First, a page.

Last Friday I went on my first ski of the season, a long loop around Heron Marsh and over an esker at the Adirondack Visitor Interpretive Center in Paul Smiths. Although Paul Smiths is only a dozen miles from our office in Saranac Lake, it usually receives noticeably more snow. And so it was on this day: there must have been at least six inches, enough to kick and glide over the VIC’s smooth trails. I snapped the photo above near the outlet of Heron Marsh. A week later, thanks to rain and a few warm days, cross-country skiers are >>More


November, 2012

Getting psyched for the ski season

It’s starting to look a lot like winter on Baker Mountain, the little peak on the outskirts of Saranac Lake. I took the photo above a few days ago while hiking on my lunch hour. I’m already dreaming of cross-country skiing. We don’t have enough snow yet, but we should soon. One trail I’m eager to check out is the Mr. Van Ski Trail, which connects Adirondak Loj and the cross-country-ski center on Mount Van Hoevenberg. The 4.7-mile trail has been around for years, but it had become overgrown and fell into disuse. This fall, the Adirondack Ski Touring Council >>More


May, 2012

For Ron Kon, it was a good winter

ron konowitz skis mount marcy

Now we know spring is here: Ron Konowitz has stopped skiing. Most skiers probably think last winter was a lousy one, but not for Ron Kon. He skied 161 days, all in the Adirondacks. That’s every day for more than five months. “I had a good year,” Konowitz said today. “I definitely didn’t get into the backcountry as much as usual.” Konowitz did a lot of his skiing at the state-run downhill center on Whiteface Mountain. “The snowmakers did an amazing job,” he said. After Whiteface closed for the season, Konowitz would hike up the mountain and ski down the >>More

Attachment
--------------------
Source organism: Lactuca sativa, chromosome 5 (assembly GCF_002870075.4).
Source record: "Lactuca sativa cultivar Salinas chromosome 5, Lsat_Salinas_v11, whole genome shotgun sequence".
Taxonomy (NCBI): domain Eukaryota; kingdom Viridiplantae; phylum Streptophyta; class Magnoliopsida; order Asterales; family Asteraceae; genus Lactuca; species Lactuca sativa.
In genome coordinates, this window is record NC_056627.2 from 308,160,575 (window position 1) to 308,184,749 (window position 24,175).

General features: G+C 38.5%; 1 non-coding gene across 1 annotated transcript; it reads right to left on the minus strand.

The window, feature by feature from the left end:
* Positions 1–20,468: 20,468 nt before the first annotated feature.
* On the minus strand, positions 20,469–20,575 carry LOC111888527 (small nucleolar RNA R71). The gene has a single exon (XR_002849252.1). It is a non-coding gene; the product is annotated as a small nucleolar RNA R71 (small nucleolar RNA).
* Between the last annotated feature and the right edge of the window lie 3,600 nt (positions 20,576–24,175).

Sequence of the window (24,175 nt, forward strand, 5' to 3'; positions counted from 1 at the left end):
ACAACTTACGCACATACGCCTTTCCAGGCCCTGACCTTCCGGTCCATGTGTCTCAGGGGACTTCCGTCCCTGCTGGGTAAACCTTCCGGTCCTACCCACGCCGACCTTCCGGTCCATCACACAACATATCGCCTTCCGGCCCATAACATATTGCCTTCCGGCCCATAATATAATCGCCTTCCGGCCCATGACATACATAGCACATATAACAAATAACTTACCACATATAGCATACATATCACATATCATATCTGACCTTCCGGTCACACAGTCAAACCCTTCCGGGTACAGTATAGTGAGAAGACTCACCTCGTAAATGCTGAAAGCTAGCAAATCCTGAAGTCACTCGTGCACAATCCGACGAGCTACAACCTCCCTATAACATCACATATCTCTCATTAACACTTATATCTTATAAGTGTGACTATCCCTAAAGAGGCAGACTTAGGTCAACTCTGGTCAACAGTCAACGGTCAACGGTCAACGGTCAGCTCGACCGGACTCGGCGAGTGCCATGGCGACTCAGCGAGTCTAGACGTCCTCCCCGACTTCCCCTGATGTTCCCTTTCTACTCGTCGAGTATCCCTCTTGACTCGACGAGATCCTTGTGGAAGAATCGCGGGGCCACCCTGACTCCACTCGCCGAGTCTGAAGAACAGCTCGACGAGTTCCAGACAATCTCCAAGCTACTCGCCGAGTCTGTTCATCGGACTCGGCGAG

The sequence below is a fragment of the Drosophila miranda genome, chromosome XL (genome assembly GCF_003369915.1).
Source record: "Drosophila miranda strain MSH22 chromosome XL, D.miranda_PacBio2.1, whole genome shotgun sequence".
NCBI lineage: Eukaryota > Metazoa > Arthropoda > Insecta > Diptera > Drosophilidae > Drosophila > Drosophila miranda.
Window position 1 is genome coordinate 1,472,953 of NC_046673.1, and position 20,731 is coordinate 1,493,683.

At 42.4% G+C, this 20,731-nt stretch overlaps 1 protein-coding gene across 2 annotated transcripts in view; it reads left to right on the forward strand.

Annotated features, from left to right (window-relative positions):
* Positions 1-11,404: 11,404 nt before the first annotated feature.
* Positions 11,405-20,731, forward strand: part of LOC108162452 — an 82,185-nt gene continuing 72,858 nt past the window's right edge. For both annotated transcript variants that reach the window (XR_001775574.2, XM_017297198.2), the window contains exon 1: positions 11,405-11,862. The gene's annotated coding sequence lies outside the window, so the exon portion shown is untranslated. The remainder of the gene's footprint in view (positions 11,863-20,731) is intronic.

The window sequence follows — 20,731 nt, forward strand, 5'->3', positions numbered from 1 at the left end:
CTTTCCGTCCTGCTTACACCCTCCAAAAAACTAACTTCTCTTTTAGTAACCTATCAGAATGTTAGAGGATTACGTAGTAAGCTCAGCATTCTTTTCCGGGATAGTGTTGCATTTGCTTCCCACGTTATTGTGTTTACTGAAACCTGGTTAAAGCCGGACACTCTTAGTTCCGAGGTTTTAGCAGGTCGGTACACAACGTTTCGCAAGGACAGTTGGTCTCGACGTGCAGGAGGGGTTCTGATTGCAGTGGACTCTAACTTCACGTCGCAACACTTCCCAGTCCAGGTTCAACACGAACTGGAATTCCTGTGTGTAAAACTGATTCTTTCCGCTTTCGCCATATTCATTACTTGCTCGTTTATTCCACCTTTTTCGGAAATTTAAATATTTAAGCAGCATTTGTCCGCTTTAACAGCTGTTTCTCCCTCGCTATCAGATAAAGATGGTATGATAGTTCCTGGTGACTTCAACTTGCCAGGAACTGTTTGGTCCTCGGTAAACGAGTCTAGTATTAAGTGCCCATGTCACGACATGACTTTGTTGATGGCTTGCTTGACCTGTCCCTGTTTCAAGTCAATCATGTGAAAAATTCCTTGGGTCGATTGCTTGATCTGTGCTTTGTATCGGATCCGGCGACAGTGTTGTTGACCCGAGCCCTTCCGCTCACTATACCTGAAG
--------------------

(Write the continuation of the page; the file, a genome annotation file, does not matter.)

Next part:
April, 2012

Worst winter ever for Jackrabbit skiers

Jackrabbit Ski Trail in Lake Placid

  How bad was this winter for backcountry skiers? It ranks as one of the worst, according to the Adirondack Ski Touring Council, which maintains the twenty-four-mile Jackrabbit Trail between Saranac Lake and Keene. Tony Goodwin, the group’s executive director, says the entire Jackrabbit was skiable for only twenty-five days this winter—by far the worst season since the trail was created in the 1980s. Previously, the worst season was 1989, when the full Jackrabbit was skiable for forty-eight days. “Our best season was 1998 when the Jackrabbit Trail was covered for 132 days,” Goodwin writes in the ASTC’s spring newsletter. >>More